Inflammatory marker for schizophrenia treatment resistance, severity

By Liam Davenport, medwireNews Reporter

Levels of the inflammatory marker soluble tumor necrosis factor receptor 1 (sTNFR1) may be associated with severity of symptoms and treatment resistance in schizophrenia, say Brazilian scientists.

The team, led by Cristiano Noto, from São Paolo Federal University, explains: "On the one hand, sTNFR1 might be a consequence of an advanced stage of disease, while on the other hand, it could… mark the acceleration of neuroprogression."

Writing in the Journal of Psychiatric Research, they add: "Alternatively, the presence of heightened sTNFR1 levels might be a confounder that is influenced by general medical comorbidities that are usually more common and severe in late-stage patients."

The researchers took blood samples from 54 chronically medicated schizophrenia outpatients and 118 healthy controls. They measured levels of tumor necrosis factor (TNF)-α alongside those of its receptors, sTNFR1 and sTNFR2.

All schizophrenia patients (mean duration of illness 11.75 years) were being treated with at least one antipsychotic drug, of which 38.5% were using clozapine. Fifty-seven percent of patients were classified as treatment resistant.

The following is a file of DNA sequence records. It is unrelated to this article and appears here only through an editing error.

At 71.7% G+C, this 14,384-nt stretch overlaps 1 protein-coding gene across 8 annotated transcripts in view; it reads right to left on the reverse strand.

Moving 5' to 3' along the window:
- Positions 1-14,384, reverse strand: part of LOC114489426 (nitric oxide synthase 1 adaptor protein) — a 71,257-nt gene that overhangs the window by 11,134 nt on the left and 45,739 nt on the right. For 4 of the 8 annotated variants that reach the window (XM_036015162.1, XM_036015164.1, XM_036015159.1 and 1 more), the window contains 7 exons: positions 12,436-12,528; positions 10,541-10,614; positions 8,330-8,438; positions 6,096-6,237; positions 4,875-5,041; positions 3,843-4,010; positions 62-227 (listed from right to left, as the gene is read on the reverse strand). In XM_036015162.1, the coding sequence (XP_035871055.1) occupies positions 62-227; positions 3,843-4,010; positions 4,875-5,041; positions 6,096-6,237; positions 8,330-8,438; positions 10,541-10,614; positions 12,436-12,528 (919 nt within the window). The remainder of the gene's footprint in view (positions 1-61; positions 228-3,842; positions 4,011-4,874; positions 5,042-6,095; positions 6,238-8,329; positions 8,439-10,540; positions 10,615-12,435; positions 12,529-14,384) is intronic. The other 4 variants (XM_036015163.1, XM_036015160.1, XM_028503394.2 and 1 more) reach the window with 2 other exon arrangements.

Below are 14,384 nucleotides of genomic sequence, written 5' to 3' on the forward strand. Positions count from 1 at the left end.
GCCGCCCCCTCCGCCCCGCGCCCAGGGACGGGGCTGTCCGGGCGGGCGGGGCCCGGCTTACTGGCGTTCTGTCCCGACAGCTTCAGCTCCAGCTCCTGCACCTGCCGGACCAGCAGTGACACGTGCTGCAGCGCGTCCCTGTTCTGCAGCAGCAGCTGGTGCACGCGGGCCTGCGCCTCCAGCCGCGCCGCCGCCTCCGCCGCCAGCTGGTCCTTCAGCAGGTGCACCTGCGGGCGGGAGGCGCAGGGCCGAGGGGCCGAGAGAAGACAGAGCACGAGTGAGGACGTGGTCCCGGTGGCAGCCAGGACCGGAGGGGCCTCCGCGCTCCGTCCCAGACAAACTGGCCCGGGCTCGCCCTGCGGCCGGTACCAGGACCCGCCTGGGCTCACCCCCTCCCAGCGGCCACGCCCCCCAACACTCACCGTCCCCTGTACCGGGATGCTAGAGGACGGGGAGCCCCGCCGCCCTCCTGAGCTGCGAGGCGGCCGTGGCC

The profiles of patients and controls differed: patients were significantly less likely to be female, at 24.1% versus 37.3%; significantly more likely to have an education level of less than 8 years, at 26.9% versus 14.1%; to be single, at 88.2% versus 46.7%; and to smoke, at 42.9% versus 28.2%.

In 69.8% of the sample, TNF-α levels were below the detection limit, and thus could not be compared between the two groups. However, schizophrenia patients were found to have significantly increased sTNFR1 and sTNFR2 levels compared with healthy controls. Levels of both these markers negatively correlated with scores on the Global Assessment of Functioning, at Spearman's rho of -0.377 for sTNFR1 and -0.362 for sTNFR2.

Patients classified as treatment resistant were found to have significantly higher sTNFR1 levels than both treatment-responsive patients and controls. The researchers also observed that sTNFR1 levels positively correlated with nicotine dependence, and were increased in patients with schizophrenia and concomitant depression, as defined by a Calgary Depression Scale for Schizophrenia score of more than 7.

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